To assess the diversity of the anti-Dsg response in these patients, the expressed VH and VL segments were amplified by RT-PCR of isolated mRNA from each hybridoma and sequenced. The involvement of a limited number of B cell clones is a hallmark of secondary IgG responses to foreign Ags by both humans (34) and mice (35, 36), and is due to Ag selection favoring the expansion of some clones over others. It is also a hallmark of autoantigen-specific responses in mouse (37, 38, 39) and has been seen in human autoimmunity (40). Hybridomas derived from B cells of the same clone will have identical V(D)J junctional sequences, whereas, due to the extensive diversity possible at the V-D and D-J junctions, those derived from different clones will invariably have different junctional sequences. By these criteria, our sequence analysis reveals six sets of clonally related hybridomas from four of the six patients, one from PV-1, three from PV-2, one from PV-3, and one from PV-5 (Tables II⇓ and III⇓). All but two of these clonal sets were IgM hybridomas (Table II⇓). Interestingly, the clonal set from PV-5 included all 14 of the IgG1 hybridomas isolated from this patient. Thus, the autoimmune response to Dsg 1 and 3 exhibits oligoclonality consistent with Ag selection.
VH gene segment use by PV Abs
The identity of the V(D)J gene segments expressed by these hybridomas was determined by comparison to germline sequences (IgBlast and IMGT) (Table II⇑). A total of 17 VH genes were identified from the 45 clonally independent hybridomas sequenced for H chain. Most of this diversity was among the IgM hybridomas. IgM hybridomas used a total of 17 different VH gene segments, while IgG hybridomas used only 4 (Table II⇑ and Fig. 2⇓). Moreover, two VH gene segments, IGHV3-23 and IGHV3-30, were used by 9 of 11 clonally independent IgG hybridomas sequenced, compared with 11 of 34 IgM hybridomas (p = 0.0041; χ2 test). This bias for IGHV3-23 and IGHV3-30 use by IgG hybridomas extended to individual patients, as IgG hybridomas expressing these genes were identified in all four patients for which IgG sequences were available. JH gene segment use by IgM hybridomas was also biased. JH4 and JH6 were used by 26 of 34 clonally independent IgM hybridomas (Table II⇑), but this is similar to that observed among healthy control naive B cells (41) and therefore not indicative of Ag selection. In contrast, JH4 is used by 7 of 11 clonally independent IgG hybridomas compared with 14of 34 for IgM (Table II⇑), although this difference does not reach statistical significance, probably due to the small IgG sample size (p = 0.19; χ2 test). There was no apparent restriction in CDR3 length, as it varies in length from 9 to 22 aa among IgM and 9–20 among IgG hybridomas (Table II⇑). Thus, IgG, but not IgM, anti-Dsg H chains exhibit restrictions in VH and possibly JH use, suggesting that the former have been Ag selected.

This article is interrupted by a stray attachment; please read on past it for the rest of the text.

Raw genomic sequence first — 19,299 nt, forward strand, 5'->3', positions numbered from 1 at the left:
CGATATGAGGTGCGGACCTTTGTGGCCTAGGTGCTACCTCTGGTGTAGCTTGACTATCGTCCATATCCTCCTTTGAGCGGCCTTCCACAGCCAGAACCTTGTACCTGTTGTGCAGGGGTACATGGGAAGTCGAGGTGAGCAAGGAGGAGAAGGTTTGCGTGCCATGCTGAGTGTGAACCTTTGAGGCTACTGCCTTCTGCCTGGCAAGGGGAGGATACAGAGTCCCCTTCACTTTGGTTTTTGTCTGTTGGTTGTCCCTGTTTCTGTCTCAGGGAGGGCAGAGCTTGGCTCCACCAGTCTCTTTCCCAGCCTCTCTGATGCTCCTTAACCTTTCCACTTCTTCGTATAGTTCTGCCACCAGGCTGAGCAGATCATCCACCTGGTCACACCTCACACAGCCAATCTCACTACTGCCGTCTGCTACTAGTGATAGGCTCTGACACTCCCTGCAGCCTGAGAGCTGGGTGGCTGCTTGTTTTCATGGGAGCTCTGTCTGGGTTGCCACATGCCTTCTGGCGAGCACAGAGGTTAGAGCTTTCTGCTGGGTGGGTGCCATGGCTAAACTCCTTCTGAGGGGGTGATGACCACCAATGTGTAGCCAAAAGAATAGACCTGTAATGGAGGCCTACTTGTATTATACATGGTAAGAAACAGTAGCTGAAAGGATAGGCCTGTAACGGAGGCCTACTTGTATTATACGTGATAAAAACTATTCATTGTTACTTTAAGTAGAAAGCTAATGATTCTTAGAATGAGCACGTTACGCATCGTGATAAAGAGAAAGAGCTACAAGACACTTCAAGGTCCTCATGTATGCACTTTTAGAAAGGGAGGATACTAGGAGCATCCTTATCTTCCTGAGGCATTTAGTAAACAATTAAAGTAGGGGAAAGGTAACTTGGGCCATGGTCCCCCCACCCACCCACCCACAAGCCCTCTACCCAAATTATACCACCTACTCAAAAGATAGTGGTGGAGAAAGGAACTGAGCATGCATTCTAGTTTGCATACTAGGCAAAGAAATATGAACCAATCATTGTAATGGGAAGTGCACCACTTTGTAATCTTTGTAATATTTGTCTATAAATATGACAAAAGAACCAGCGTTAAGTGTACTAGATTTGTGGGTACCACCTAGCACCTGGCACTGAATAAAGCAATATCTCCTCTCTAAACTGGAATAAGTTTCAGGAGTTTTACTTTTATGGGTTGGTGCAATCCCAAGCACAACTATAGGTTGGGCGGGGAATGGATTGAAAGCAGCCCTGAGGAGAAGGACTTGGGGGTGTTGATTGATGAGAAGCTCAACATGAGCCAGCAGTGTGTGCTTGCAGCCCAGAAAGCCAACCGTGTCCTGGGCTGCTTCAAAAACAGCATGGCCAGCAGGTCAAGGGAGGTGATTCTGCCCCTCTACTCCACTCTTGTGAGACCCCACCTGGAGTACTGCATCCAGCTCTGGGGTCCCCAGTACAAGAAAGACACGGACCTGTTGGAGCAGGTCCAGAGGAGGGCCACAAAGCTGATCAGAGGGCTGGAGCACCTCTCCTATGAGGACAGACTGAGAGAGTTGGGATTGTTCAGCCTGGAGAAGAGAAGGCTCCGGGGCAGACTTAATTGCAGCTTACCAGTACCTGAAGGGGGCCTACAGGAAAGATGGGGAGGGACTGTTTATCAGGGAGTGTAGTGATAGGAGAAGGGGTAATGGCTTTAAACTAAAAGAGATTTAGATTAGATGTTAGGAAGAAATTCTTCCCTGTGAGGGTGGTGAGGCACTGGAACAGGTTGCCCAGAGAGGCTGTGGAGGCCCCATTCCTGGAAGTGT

VL gene segment use by PV Abs
Sequence analysis of the VL-JL rearrangements revealed a total of 21 VL genes used to encode anti-Dsg-autoantibodies (Table II⇑ and Fig. 3⇓). Seventy percent (38 of 40) of clonally independent anti-Dsg hybridomas used κ L chain genes and 30% (12 of 40) λ L chain genes (Table II⇑). As with VH use, some VL genes were used by multiple clonally independent hybridomas. For example, IGKV1-5 was expressed by 7 and IGKV1D-39 by 5 (Table II⇑). However, frequent use of these Vκ genes was not limited to IgG and therefore, it is unclear whether their use by anti-Dsg B cells is favored. IgM and IgG hybridomas differ in the frequency of Vλ use (10 of 30 and 1 of 10, respectively) (Table II⇑), but this difference was not significantly different (0.15; χ2 test) owing to the small IgG sample size. Because VL use is more diverse than VH use among IgG hybridomas, hybridomas expressing the frequently used IGV3-23 and IGV3-30 were diverse in VL gene use and included both Vκ and Vλ. Thus, restriction in IgG anti-Dsg structure does not extend to the level of H/L chain pairing, arguing that Dsg binding by IgG Abs is determined primarily by the H chain.
Somatic mutation of PV Abs
The sequence comparison to germline VH and VL genes reveals that anti-Dsg B cells have undergone somatic hypermutation. As expected, the IgG hybridomas are more extensively mutated than IgM hybridomas (9.4 vs 7.1 mutations per VH, respectively). Moreover, approximately one-third of the IgM H chains were unmutated, and almost half had less than five mutations, whereas all IgG H chains were mutated and >90% have six or more mutations (Fig. 4⇓). Analysis of the distribution of mutations suggests a bias in VH mutation reflecting Ag selection. Mutations that result in amino acid replacement mutations in CDR-encoding regions of VH or VL are more likely to affect Ag binding than those in framework region (FWR)-encoding regions. Thus, Ag selection often results in an excess of R mutations in CDR-encoding regions, which is reflected by a high (more than two) amino acid replacement (R) to silent (S) ratio (R:S). Conversely, Ag selection often results in an absence of R mutations in FWR-encoding regions, which is reflected in a low R:S ratio (<2). In the absence of any selection, the R:S ratio would be ∼2. The H chain gene somatic mutations for IgM hybridomas had a similar R:S ratio in FWR- (1.6) and CDR- (1.9) encoding regions (Table IV⇓), whereas that for IgG H chain genes was high in CDR- (5.0) and low in FWR- (1.1) encoding regions (Table IV⇓). The R:S for L chain mutations of both IgM and IgG hybridomas was low in both CDR- and FWR-encoding regions with the exception of a slightly higher R:S in L chain FWR of IgM hybridomas (Table IV⇓). Thus, the IgG hybridomas are more extensively mutated and exhibit a biased distribution of R somatic mutations to H chain CDRs, consistent with Ag selection of mutant IgG anti-Dsg B cells.